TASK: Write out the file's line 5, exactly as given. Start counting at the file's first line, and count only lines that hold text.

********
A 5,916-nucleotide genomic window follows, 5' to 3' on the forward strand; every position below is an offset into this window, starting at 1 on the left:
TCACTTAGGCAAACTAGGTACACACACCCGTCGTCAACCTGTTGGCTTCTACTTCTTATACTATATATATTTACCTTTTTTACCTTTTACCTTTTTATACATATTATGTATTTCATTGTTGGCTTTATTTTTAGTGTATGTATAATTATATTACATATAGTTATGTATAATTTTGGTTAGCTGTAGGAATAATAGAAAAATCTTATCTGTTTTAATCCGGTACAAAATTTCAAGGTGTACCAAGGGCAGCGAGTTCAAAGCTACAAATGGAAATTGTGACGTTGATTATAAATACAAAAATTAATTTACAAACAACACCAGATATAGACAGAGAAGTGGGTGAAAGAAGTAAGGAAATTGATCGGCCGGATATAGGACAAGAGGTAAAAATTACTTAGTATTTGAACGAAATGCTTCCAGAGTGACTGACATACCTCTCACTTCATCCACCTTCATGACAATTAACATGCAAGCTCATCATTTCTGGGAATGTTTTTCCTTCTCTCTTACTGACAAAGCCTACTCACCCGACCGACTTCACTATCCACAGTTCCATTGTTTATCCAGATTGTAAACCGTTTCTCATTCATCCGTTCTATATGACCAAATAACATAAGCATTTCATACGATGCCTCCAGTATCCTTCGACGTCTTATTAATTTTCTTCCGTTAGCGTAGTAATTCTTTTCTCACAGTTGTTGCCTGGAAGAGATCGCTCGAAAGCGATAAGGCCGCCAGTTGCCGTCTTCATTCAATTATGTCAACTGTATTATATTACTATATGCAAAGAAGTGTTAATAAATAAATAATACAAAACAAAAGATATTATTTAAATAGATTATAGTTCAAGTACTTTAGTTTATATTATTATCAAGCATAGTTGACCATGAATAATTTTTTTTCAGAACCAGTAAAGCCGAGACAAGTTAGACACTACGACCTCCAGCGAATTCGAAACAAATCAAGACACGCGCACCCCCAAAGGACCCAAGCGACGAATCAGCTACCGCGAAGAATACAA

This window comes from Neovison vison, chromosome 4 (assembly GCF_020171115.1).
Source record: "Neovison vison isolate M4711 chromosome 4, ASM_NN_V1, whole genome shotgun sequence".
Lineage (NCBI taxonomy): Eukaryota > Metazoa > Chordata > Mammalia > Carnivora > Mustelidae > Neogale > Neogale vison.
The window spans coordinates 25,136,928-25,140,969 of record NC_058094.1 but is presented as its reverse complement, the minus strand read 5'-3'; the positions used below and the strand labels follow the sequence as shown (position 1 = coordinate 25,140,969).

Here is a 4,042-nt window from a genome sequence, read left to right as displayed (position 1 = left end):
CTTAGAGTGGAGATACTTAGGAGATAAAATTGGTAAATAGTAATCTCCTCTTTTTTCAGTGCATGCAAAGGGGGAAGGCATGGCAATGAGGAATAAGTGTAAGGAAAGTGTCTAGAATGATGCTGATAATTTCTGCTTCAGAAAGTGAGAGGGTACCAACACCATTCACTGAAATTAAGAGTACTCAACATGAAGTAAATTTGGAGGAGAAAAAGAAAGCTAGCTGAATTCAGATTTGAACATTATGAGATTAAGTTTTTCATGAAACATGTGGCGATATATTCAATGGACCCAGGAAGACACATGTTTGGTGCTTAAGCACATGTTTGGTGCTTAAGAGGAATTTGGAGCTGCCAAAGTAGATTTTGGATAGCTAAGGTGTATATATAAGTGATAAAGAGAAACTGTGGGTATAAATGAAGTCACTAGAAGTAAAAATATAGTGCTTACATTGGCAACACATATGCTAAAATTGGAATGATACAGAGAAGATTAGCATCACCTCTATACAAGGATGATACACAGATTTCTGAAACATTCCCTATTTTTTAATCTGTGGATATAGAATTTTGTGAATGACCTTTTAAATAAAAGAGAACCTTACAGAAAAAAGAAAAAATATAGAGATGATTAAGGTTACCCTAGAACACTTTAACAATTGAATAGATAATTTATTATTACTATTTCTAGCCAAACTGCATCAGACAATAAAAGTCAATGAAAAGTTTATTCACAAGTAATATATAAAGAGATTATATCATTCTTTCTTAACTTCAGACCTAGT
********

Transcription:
Lineage (NCBI taxonomy): Eukaryota > Metazoa > Chordata > Mammalia > Carnivora > Mustelidae > Neogale > Neogale vison.